The Atlantic and Washington Post seeing growth for their subscription websites; Time Inc. turns towards a paid option
Subscription websites can be a major revenue stream for savvy digital publishers. Today we’re looking at some examples of this from major publishers.
We begin with The Atlantic, a subscription website publisher who is experiencing significant growth with its membership program. Digiday reports, “The Masthead has grown the program gradually, testing it with a small beta group of 250 before opening it up to subscribers for $100 a year. This week, membership was opened to everyone, at a price of $120 a year. Starting narrow has enabled The Atlantic to isolate the feedback of its most devoted readers. It’s been testing different content formats in email to the group and asked recipients to grade them on a scale of one to five.”
The article continues with a look at the numbers over the past month. “After one month, The Atlantic said membership is in “the thousands,” and as time goes on, it’ll have meaningful data about metrics like email open rates, engagement with different types of content and renewal rates.”
“Where the growth will level off remains to be seen. According to media analyst Ken Doctor, at most, 1 or 2 percent of a publication’s monthly unique audience will pay for a digital subscription. Two percent of The Atlantic’s digital audience, based on its May peak of 42.3 million, is 846,000. Conversion in the 3 to 8 percent range is possible for media companies with well-designed subscription offers and well-executed plans”
Our next story looks at another major publisher experience growth, and these statistics are even more favorable than the ones we saw with The Atlantic. The Washington Post is this publisher, and CNN Media is reporting on the findings. “The Washington Post is marking a milestone in its transition from being a local print newspaper to a national news website.”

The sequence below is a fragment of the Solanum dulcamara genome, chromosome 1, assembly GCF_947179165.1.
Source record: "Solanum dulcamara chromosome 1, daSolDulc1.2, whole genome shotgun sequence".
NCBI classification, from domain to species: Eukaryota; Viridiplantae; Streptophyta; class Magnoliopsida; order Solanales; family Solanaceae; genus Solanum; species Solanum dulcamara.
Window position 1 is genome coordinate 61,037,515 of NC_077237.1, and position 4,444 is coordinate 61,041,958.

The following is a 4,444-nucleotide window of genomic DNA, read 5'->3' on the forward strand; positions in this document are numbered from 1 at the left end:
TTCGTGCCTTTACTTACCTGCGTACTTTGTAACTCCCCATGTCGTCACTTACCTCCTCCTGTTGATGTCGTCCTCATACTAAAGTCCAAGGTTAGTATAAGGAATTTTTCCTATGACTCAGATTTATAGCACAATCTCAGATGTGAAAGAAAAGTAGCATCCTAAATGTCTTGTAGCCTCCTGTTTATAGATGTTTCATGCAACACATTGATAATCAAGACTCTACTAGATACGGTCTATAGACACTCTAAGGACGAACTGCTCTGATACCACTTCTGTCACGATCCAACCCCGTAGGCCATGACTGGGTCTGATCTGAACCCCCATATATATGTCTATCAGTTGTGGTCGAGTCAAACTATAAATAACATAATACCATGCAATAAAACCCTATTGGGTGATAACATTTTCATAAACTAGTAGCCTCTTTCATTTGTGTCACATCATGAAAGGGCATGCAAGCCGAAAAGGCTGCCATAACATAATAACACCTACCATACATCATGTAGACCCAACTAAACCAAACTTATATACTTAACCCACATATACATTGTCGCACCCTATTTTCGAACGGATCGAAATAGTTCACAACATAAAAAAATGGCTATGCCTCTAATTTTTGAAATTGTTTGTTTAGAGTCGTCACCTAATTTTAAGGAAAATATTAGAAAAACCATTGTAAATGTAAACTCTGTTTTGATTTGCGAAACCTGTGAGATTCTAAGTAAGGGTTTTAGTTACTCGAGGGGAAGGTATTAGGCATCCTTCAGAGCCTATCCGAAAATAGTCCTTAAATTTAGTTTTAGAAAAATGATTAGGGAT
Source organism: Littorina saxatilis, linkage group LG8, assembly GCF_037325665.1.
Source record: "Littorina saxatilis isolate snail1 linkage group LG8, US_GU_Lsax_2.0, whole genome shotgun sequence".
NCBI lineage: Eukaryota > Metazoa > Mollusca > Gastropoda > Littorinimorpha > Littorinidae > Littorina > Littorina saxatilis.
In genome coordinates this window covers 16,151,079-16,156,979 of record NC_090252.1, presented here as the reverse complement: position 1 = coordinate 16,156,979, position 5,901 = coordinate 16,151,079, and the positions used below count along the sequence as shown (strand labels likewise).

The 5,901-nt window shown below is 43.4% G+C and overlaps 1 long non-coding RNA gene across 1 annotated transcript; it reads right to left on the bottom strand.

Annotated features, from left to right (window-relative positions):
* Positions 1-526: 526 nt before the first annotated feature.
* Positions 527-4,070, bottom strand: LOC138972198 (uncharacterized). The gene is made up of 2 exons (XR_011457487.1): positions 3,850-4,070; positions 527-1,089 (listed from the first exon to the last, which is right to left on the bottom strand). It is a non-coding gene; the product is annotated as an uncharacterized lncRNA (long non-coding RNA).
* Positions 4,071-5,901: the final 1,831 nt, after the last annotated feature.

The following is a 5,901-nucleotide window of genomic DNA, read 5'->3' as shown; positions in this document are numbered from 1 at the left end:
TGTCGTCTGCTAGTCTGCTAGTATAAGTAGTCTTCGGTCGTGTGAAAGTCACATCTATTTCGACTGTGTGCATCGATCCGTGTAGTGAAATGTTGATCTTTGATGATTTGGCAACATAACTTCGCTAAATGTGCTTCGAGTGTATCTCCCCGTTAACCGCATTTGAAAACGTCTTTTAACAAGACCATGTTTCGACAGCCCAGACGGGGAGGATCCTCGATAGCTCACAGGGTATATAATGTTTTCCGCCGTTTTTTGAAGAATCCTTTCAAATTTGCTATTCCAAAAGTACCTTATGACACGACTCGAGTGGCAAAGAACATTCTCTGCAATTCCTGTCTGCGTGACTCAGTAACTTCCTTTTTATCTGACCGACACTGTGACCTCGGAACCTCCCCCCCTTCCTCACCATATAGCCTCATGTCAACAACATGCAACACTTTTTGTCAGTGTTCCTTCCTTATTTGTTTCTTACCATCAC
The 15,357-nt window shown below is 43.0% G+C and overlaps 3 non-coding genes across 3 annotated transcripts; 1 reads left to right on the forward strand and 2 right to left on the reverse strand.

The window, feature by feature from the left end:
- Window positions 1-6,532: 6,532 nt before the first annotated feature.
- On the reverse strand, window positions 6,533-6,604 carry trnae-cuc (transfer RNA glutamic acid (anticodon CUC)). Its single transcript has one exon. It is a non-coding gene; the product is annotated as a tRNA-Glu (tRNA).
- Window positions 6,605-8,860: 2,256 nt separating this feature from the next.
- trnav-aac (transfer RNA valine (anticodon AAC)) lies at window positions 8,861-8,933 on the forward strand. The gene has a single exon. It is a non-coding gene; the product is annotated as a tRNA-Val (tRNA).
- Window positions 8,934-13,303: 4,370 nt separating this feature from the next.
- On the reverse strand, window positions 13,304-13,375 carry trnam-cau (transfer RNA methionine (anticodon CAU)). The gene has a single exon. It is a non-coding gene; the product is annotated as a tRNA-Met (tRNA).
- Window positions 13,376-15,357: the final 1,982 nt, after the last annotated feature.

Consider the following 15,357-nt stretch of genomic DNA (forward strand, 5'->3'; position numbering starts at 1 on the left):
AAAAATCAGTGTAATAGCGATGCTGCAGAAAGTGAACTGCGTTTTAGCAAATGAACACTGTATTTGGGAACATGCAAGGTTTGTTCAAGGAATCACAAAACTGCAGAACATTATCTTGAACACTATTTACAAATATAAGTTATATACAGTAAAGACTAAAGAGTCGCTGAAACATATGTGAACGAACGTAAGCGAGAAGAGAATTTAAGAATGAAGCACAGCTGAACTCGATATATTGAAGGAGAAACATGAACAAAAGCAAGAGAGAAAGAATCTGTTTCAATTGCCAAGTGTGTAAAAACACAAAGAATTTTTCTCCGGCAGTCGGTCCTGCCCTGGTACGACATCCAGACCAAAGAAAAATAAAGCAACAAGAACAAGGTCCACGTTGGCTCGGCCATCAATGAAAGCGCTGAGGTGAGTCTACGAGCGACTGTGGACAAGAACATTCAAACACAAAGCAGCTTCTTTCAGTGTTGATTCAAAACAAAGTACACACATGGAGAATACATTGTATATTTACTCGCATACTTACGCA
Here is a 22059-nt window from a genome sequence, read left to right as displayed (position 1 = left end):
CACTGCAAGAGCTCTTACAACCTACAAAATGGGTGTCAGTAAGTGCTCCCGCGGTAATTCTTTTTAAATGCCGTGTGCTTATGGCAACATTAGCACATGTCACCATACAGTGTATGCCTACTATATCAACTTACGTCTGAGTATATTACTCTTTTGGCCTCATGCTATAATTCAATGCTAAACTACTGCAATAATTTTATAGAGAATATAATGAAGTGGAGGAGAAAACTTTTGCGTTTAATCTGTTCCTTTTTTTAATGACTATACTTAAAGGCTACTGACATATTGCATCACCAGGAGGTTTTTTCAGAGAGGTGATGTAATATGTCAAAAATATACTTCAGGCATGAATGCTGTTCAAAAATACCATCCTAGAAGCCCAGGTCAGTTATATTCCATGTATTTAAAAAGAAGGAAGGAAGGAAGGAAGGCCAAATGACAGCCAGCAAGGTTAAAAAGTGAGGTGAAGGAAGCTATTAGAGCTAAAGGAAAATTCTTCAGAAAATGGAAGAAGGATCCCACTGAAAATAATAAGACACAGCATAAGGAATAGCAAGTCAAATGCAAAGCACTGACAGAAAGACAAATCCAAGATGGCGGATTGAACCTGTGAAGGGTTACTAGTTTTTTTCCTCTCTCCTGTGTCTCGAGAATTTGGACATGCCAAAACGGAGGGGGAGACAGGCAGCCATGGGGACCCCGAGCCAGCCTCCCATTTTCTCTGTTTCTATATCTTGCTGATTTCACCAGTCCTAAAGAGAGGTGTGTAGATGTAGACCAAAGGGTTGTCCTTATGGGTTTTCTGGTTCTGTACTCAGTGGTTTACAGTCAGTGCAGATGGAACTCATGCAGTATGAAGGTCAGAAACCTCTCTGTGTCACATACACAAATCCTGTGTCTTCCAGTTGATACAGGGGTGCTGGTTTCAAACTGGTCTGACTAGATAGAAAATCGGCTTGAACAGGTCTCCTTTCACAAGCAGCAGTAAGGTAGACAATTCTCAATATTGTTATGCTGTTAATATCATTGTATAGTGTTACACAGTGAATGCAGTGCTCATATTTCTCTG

“According to The Journal‘s most recent count, through June, it has 1.27 million digital subscribers.”
This is an impressive statistics for the subscription publisher, and the article continues by differentiating between subscribers who are purely digital and those who are print/digital subscribers. “The news organizations like to point out that lots of other subscribers pay for the print edition and get digital access on top of that. But digital-only subscriptions are the primary area of growth.”
Our final story looks at the foray into subscription websites for Time Inc. MediaPost reports, “The nation’s largest magazine publisher is moving deeper into ecommerce and consumer products marketing. Time Inc. is launching a new discount membership program, “People Perks,” based on the People brand.”
“The paid membership program will give consumers discounts on products and services spanning categories such as entertainment, style, food, beauty, travel, pet care and home.”
The article continues with the direction Time Inc. is going for its promotion of this newly-created membership program. “Time Inc. will promote the new membership service across its direct customer base, which includes 30 million subscribers and 127 million unique visitors per month.”
Do you see subscription websites as the answer to your publishing needs? If so, set up a time to chat with us. Our vast experience with developing subscription websites for hundreds of media brands has resulted in the creation of successful online businesses.